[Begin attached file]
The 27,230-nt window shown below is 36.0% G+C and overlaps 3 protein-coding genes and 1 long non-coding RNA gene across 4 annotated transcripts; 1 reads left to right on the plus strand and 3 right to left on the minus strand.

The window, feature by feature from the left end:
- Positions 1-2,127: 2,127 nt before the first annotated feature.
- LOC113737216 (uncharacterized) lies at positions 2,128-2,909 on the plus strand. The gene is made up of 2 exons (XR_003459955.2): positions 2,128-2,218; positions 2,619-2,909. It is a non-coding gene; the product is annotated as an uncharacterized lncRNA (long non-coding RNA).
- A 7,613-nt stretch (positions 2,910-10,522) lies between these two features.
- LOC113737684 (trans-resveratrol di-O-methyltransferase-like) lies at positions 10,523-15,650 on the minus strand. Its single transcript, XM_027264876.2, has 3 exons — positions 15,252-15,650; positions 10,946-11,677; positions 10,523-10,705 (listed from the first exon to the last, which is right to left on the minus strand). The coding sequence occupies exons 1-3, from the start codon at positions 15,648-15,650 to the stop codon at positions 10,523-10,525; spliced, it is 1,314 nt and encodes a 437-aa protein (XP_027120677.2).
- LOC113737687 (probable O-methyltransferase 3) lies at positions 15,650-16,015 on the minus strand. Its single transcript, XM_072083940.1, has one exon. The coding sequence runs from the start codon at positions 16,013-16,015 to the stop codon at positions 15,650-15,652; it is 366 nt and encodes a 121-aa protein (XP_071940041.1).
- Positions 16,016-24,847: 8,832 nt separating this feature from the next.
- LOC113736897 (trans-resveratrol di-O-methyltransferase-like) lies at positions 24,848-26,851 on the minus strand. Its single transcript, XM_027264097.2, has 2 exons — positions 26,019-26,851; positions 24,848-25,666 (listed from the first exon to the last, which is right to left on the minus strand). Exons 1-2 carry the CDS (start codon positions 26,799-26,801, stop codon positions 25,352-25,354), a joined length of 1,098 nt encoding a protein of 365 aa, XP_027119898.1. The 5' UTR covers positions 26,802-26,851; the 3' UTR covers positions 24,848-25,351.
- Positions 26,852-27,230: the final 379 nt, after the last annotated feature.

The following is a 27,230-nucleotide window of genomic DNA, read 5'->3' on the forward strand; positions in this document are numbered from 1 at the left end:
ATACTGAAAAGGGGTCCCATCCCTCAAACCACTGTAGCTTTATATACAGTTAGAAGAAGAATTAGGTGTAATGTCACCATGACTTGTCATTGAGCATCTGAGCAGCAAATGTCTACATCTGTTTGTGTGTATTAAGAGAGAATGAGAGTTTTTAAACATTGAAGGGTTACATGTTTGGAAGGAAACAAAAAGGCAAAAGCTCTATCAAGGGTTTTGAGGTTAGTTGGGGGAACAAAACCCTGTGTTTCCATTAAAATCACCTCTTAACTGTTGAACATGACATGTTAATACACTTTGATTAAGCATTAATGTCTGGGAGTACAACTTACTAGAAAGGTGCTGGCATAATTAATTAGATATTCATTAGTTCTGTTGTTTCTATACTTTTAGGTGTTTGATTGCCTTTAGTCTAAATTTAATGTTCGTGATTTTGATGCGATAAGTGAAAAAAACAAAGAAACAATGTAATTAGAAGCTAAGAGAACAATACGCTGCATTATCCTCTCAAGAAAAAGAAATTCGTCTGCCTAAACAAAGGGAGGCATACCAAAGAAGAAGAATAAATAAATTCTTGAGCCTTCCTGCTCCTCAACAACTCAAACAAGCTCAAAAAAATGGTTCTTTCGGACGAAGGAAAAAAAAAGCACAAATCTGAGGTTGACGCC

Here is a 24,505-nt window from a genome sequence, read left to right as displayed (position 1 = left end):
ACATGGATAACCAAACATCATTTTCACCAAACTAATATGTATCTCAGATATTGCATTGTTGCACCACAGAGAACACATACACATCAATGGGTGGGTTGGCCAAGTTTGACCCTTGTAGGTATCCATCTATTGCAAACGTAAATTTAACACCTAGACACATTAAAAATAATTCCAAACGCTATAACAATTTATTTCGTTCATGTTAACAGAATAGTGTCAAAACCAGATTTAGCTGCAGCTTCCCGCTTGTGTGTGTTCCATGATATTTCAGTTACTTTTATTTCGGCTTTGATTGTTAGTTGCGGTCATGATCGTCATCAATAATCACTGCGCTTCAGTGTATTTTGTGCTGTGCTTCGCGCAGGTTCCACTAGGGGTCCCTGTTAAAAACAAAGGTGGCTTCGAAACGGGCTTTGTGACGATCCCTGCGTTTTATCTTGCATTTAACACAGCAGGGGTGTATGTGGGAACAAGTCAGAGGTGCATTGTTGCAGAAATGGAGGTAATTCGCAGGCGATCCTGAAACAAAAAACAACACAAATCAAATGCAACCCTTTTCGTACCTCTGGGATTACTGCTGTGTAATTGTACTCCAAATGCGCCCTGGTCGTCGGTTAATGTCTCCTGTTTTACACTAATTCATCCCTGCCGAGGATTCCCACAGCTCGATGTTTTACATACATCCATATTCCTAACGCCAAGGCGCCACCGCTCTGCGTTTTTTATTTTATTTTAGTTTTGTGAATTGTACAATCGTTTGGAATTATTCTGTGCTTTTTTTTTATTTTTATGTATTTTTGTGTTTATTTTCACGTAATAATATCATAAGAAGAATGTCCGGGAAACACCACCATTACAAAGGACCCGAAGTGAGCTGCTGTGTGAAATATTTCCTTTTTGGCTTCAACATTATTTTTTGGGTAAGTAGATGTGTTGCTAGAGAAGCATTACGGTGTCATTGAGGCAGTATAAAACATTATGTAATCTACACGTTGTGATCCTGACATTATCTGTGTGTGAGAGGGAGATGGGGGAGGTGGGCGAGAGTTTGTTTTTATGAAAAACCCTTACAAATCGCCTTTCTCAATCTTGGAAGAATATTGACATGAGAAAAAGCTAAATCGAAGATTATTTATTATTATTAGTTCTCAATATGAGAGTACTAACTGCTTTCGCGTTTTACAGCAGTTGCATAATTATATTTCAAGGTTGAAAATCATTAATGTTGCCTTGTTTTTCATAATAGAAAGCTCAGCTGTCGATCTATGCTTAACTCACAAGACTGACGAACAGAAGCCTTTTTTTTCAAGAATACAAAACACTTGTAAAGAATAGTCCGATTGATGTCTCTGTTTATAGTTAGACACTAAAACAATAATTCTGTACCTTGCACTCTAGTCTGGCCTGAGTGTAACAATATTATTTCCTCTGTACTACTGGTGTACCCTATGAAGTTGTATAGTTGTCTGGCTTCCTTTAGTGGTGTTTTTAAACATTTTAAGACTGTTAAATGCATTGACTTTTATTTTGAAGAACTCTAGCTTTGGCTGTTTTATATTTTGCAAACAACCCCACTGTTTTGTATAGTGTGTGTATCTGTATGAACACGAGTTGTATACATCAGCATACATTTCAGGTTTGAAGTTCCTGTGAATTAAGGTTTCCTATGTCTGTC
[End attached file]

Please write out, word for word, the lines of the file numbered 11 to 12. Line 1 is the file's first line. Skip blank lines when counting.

The following is a 27,230-nucleotide window of genomic DNA, read 5'->3' on the forward strand; positions in this document are numbered from 1 at the left end:
ATACTGAAAAGGGGTCCCATCCCTCAAACCACTGTAGCTTTATATACAGTTAGAAGAAGAATTAGGTGTAATGTCACCATGACTTGTCATTGAGCATCTGAGCAGCAAATGTCTACATCTGTTTGTGTGTATTAAGAGAGAATGAGAGTTTTTAAACATTGAAGGGTTACATGTTTGGAAGGAAACAAAAAGGCAAAAGCTCTATCAAGGGTTTTGAGGTTAGTTGGGGGAACAAAACCCTGTGTTTCCATTAAAATCACCTCTTAACTGTTGAACATGACATGTTAATACACTTTGATTAAGCATTAATGTCTGGGAGTACAACTTACTAGAAAGGTGCTGGCATAATTAATTAGATATTCATTAGTTCTGTTGTTTCTATACTTTTAGGTGTTTGATTGCCTTTAGTCTAAATTTAATGTTCGTGATTTTGATGCGATAAGTGAAAAAAACAAAGAAACAATGTAATTAGAAGCTAAGAGAACAATACGCTGCATTATCCTCTCAAGAAAAAGAAATTCGTCTGCCTAAACAAAGGGAGGCATACCAAAGAAGAAGAATAAATAAATTCTTGAGCCTTCCTGCTCCTCAACAACTCAAACAAGCTCAAAAAAATGGTTCTTTCGGACGAAGGAAAAAAAAAGCACAAATCTGAGGTTGACGCC